Federal officials are concerned about initial plans for a new on-campus residence hall, saying the proposed structure’s height will upset the “aesthetic quality” of the neighborhood.
The U.S. Commission on Fine Arts, an independent agency that determines how new structures will affect the District’s appearance, said GW might have to go back to the drawing board if it wants to build a residence hall in the parking lot adjacent to Francis Scott Key Hall on F Street.
Kristina Alg, the commission architect who handles the Foggy Bottom area, said she has “concerns about the height” of the building, because at 120 feet tall, the proposed structure would tower over neighboring buildings such as FSK hall and the townhouses lining the 2000 block of F Street. It would also violate District zoning laws that limit construction of new buildings on F Street to 90 feet.
Alg said the District has asked GW to present its plans at a public meeting in September.
University Senior Counsel Charles Barber said GW has agreed to a meeting, but has not yet set a date for it.
Barber said GW would ask the D.C. Zoning Commission in September to grant an exemption that would allow the University to build the 535-bed, 14-story structure.
“We think this deserves special merit because it provides extra beds on campus,” said Barber, noting that there are other buildings in the neighborhood – such as the 130-foot International Monetary Fund building on 20th Street – that are taller than the proposed residence hall.
Barber said while the IMF building is subject to different zoning regulations that allow it to be taller, it isn’t fair that the proposed residence hall is hobbled by parameters that only affect F Street.
A new residence hall would help GW cope with a burgeoning undergraduate student population that has increased by 53 percent since 1998. It would also help the University comply with a city order that requires it to house a majority of its students on campus.
Barber said the city’s actions run counter to its demand that GW house more of its students on campus.
“Not only do we need to provide a residence hall, but we need to provide more beds,” he said. “And the extra height is a way to maximize the number of beds.”
The District’s Board of Zoning Adjustment, an independent panel that sets zoning regulations for the city, issued an order requiring GW to house 70 percent of its students – including all freshman and sophomores – on campus.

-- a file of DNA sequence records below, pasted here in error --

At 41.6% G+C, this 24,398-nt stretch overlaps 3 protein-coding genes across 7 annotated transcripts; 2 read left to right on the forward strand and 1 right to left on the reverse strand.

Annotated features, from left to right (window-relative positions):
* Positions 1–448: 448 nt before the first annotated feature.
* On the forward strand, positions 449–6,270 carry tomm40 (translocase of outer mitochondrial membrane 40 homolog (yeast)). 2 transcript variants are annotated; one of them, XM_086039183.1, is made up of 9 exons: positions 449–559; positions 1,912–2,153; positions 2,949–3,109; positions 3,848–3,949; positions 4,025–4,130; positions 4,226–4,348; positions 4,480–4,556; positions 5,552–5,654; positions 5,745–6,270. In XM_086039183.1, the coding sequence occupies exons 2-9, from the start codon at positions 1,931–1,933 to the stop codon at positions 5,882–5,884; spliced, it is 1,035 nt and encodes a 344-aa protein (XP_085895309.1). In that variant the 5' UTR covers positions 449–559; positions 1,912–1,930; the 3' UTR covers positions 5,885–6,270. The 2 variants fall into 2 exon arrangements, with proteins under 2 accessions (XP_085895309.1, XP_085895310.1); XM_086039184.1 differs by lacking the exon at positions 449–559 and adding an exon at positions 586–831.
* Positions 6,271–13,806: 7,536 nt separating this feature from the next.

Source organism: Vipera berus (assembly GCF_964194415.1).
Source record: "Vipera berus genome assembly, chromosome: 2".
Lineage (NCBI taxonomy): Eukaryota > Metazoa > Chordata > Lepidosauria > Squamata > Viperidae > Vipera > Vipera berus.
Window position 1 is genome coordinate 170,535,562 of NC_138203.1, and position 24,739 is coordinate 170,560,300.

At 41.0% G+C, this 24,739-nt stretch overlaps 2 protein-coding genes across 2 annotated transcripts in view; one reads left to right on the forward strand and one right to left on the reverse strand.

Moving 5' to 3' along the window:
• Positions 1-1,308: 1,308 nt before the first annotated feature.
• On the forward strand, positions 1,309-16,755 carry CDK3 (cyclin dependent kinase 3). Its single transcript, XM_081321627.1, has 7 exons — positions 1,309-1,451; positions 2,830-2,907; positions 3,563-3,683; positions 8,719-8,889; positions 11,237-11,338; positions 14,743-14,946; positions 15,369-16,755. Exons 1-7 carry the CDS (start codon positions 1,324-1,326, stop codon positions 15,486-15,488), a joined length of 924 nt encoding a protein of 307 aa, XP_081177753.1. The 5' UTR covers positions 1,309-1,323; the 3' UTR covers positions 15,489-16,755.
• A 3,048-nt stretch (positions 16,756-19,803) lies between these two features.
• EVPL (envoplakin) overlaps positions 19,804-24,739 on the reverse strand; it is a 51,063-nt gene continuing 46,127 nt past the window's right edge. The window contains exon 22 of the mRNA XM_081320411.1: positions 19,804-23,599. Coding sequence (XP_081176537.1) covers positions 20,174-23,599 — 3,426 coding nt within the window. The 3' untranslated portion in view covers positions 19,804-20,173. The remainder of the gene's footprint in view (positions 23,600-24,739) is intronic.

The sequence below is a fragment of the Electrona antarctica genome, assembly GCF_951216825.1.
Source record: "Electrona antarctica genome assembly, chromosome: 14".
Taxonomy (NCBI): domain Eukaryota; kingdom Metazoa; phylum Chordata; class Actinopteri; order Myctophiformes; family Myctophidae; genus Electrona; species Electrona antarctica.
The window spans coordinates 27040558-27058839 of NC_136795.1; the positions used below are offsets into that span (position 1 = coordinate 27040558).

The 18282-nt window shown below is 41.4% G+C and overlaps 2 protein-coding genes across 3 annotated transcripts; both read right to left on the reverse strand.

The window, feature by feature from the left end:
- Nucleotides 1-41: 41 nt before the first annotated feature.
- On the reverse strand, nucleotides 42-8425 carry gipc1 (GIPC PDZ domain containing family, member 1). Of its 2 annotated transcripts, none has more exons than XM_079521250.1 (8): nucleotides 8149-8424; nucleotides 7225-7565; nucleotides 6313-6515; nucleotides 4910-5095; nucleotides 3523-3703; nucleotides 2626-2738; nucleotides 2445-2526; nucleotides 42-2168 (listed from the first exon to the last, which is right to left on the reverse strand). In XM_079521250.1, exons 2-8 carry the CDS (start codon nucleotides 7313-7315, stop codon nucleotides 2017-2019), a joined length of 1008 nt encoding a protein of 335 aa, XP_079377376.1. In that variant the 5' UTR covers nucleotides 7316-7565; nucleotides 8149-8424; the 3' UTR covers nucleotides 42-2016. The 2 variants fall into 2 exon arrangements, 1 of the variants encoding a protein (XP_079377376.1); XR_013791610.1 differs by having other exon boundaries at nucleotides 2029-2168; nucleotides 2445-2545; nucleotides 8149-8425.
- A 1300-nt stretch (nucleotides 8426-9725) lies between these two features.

While GW has failed to come into compliance with the order, a new on-campus residence halls under construction – the Ivory Towers – will bring it closer to the 70 percent mark. The University is fighting to reverse the order in local court, and has secured a temporary stay until the court makes a final decision on the issue this fall.
Some Foggy Bottom residents who have been urging GW to house more of its students on campus oppose the construction of a 120-foot residence hall.
“We agree with the city that the building is inappropriately tall,” said Barbara Spillinger, vice president of Foggy Bottom Association.
She said the building should be “scaled down” from 14 to 10 floors.
Barber said if the city enforced the 90-foot limit, GW would adjust its plans accordingly.
“If we end up with a 90-foot building, that’s what we’ll do,” said Barber, noting that a smaller residence hall would house fewer students.
Construction on the residence hall is scheduled to begin in the fall of 2004, with a finishing date set tentatively for the summer of 2006, according to a zoning application GW has filed with the District. Ronald Cocome, FBA president, said the underlying problem is University’s increasing student population, which forces it to construct new facilities that destroy Foggy Bottom’s residential character.
“The problem with the University is one of too many students in a small area,” he said. “Additional campus housing is important but only part of the picture.”
While neighbors are appreciative of the University’s efforts to make more housing on campus, Spillinger said they feel other measures should be taken to provide students with more beds.
She said GW should convert the old hospital on 23rd street into a residence hall.
GW officials have talked about making the hospital a commercial and academic facility, but no specific plans have been determined.
-Michael Barnett contributed
to this report.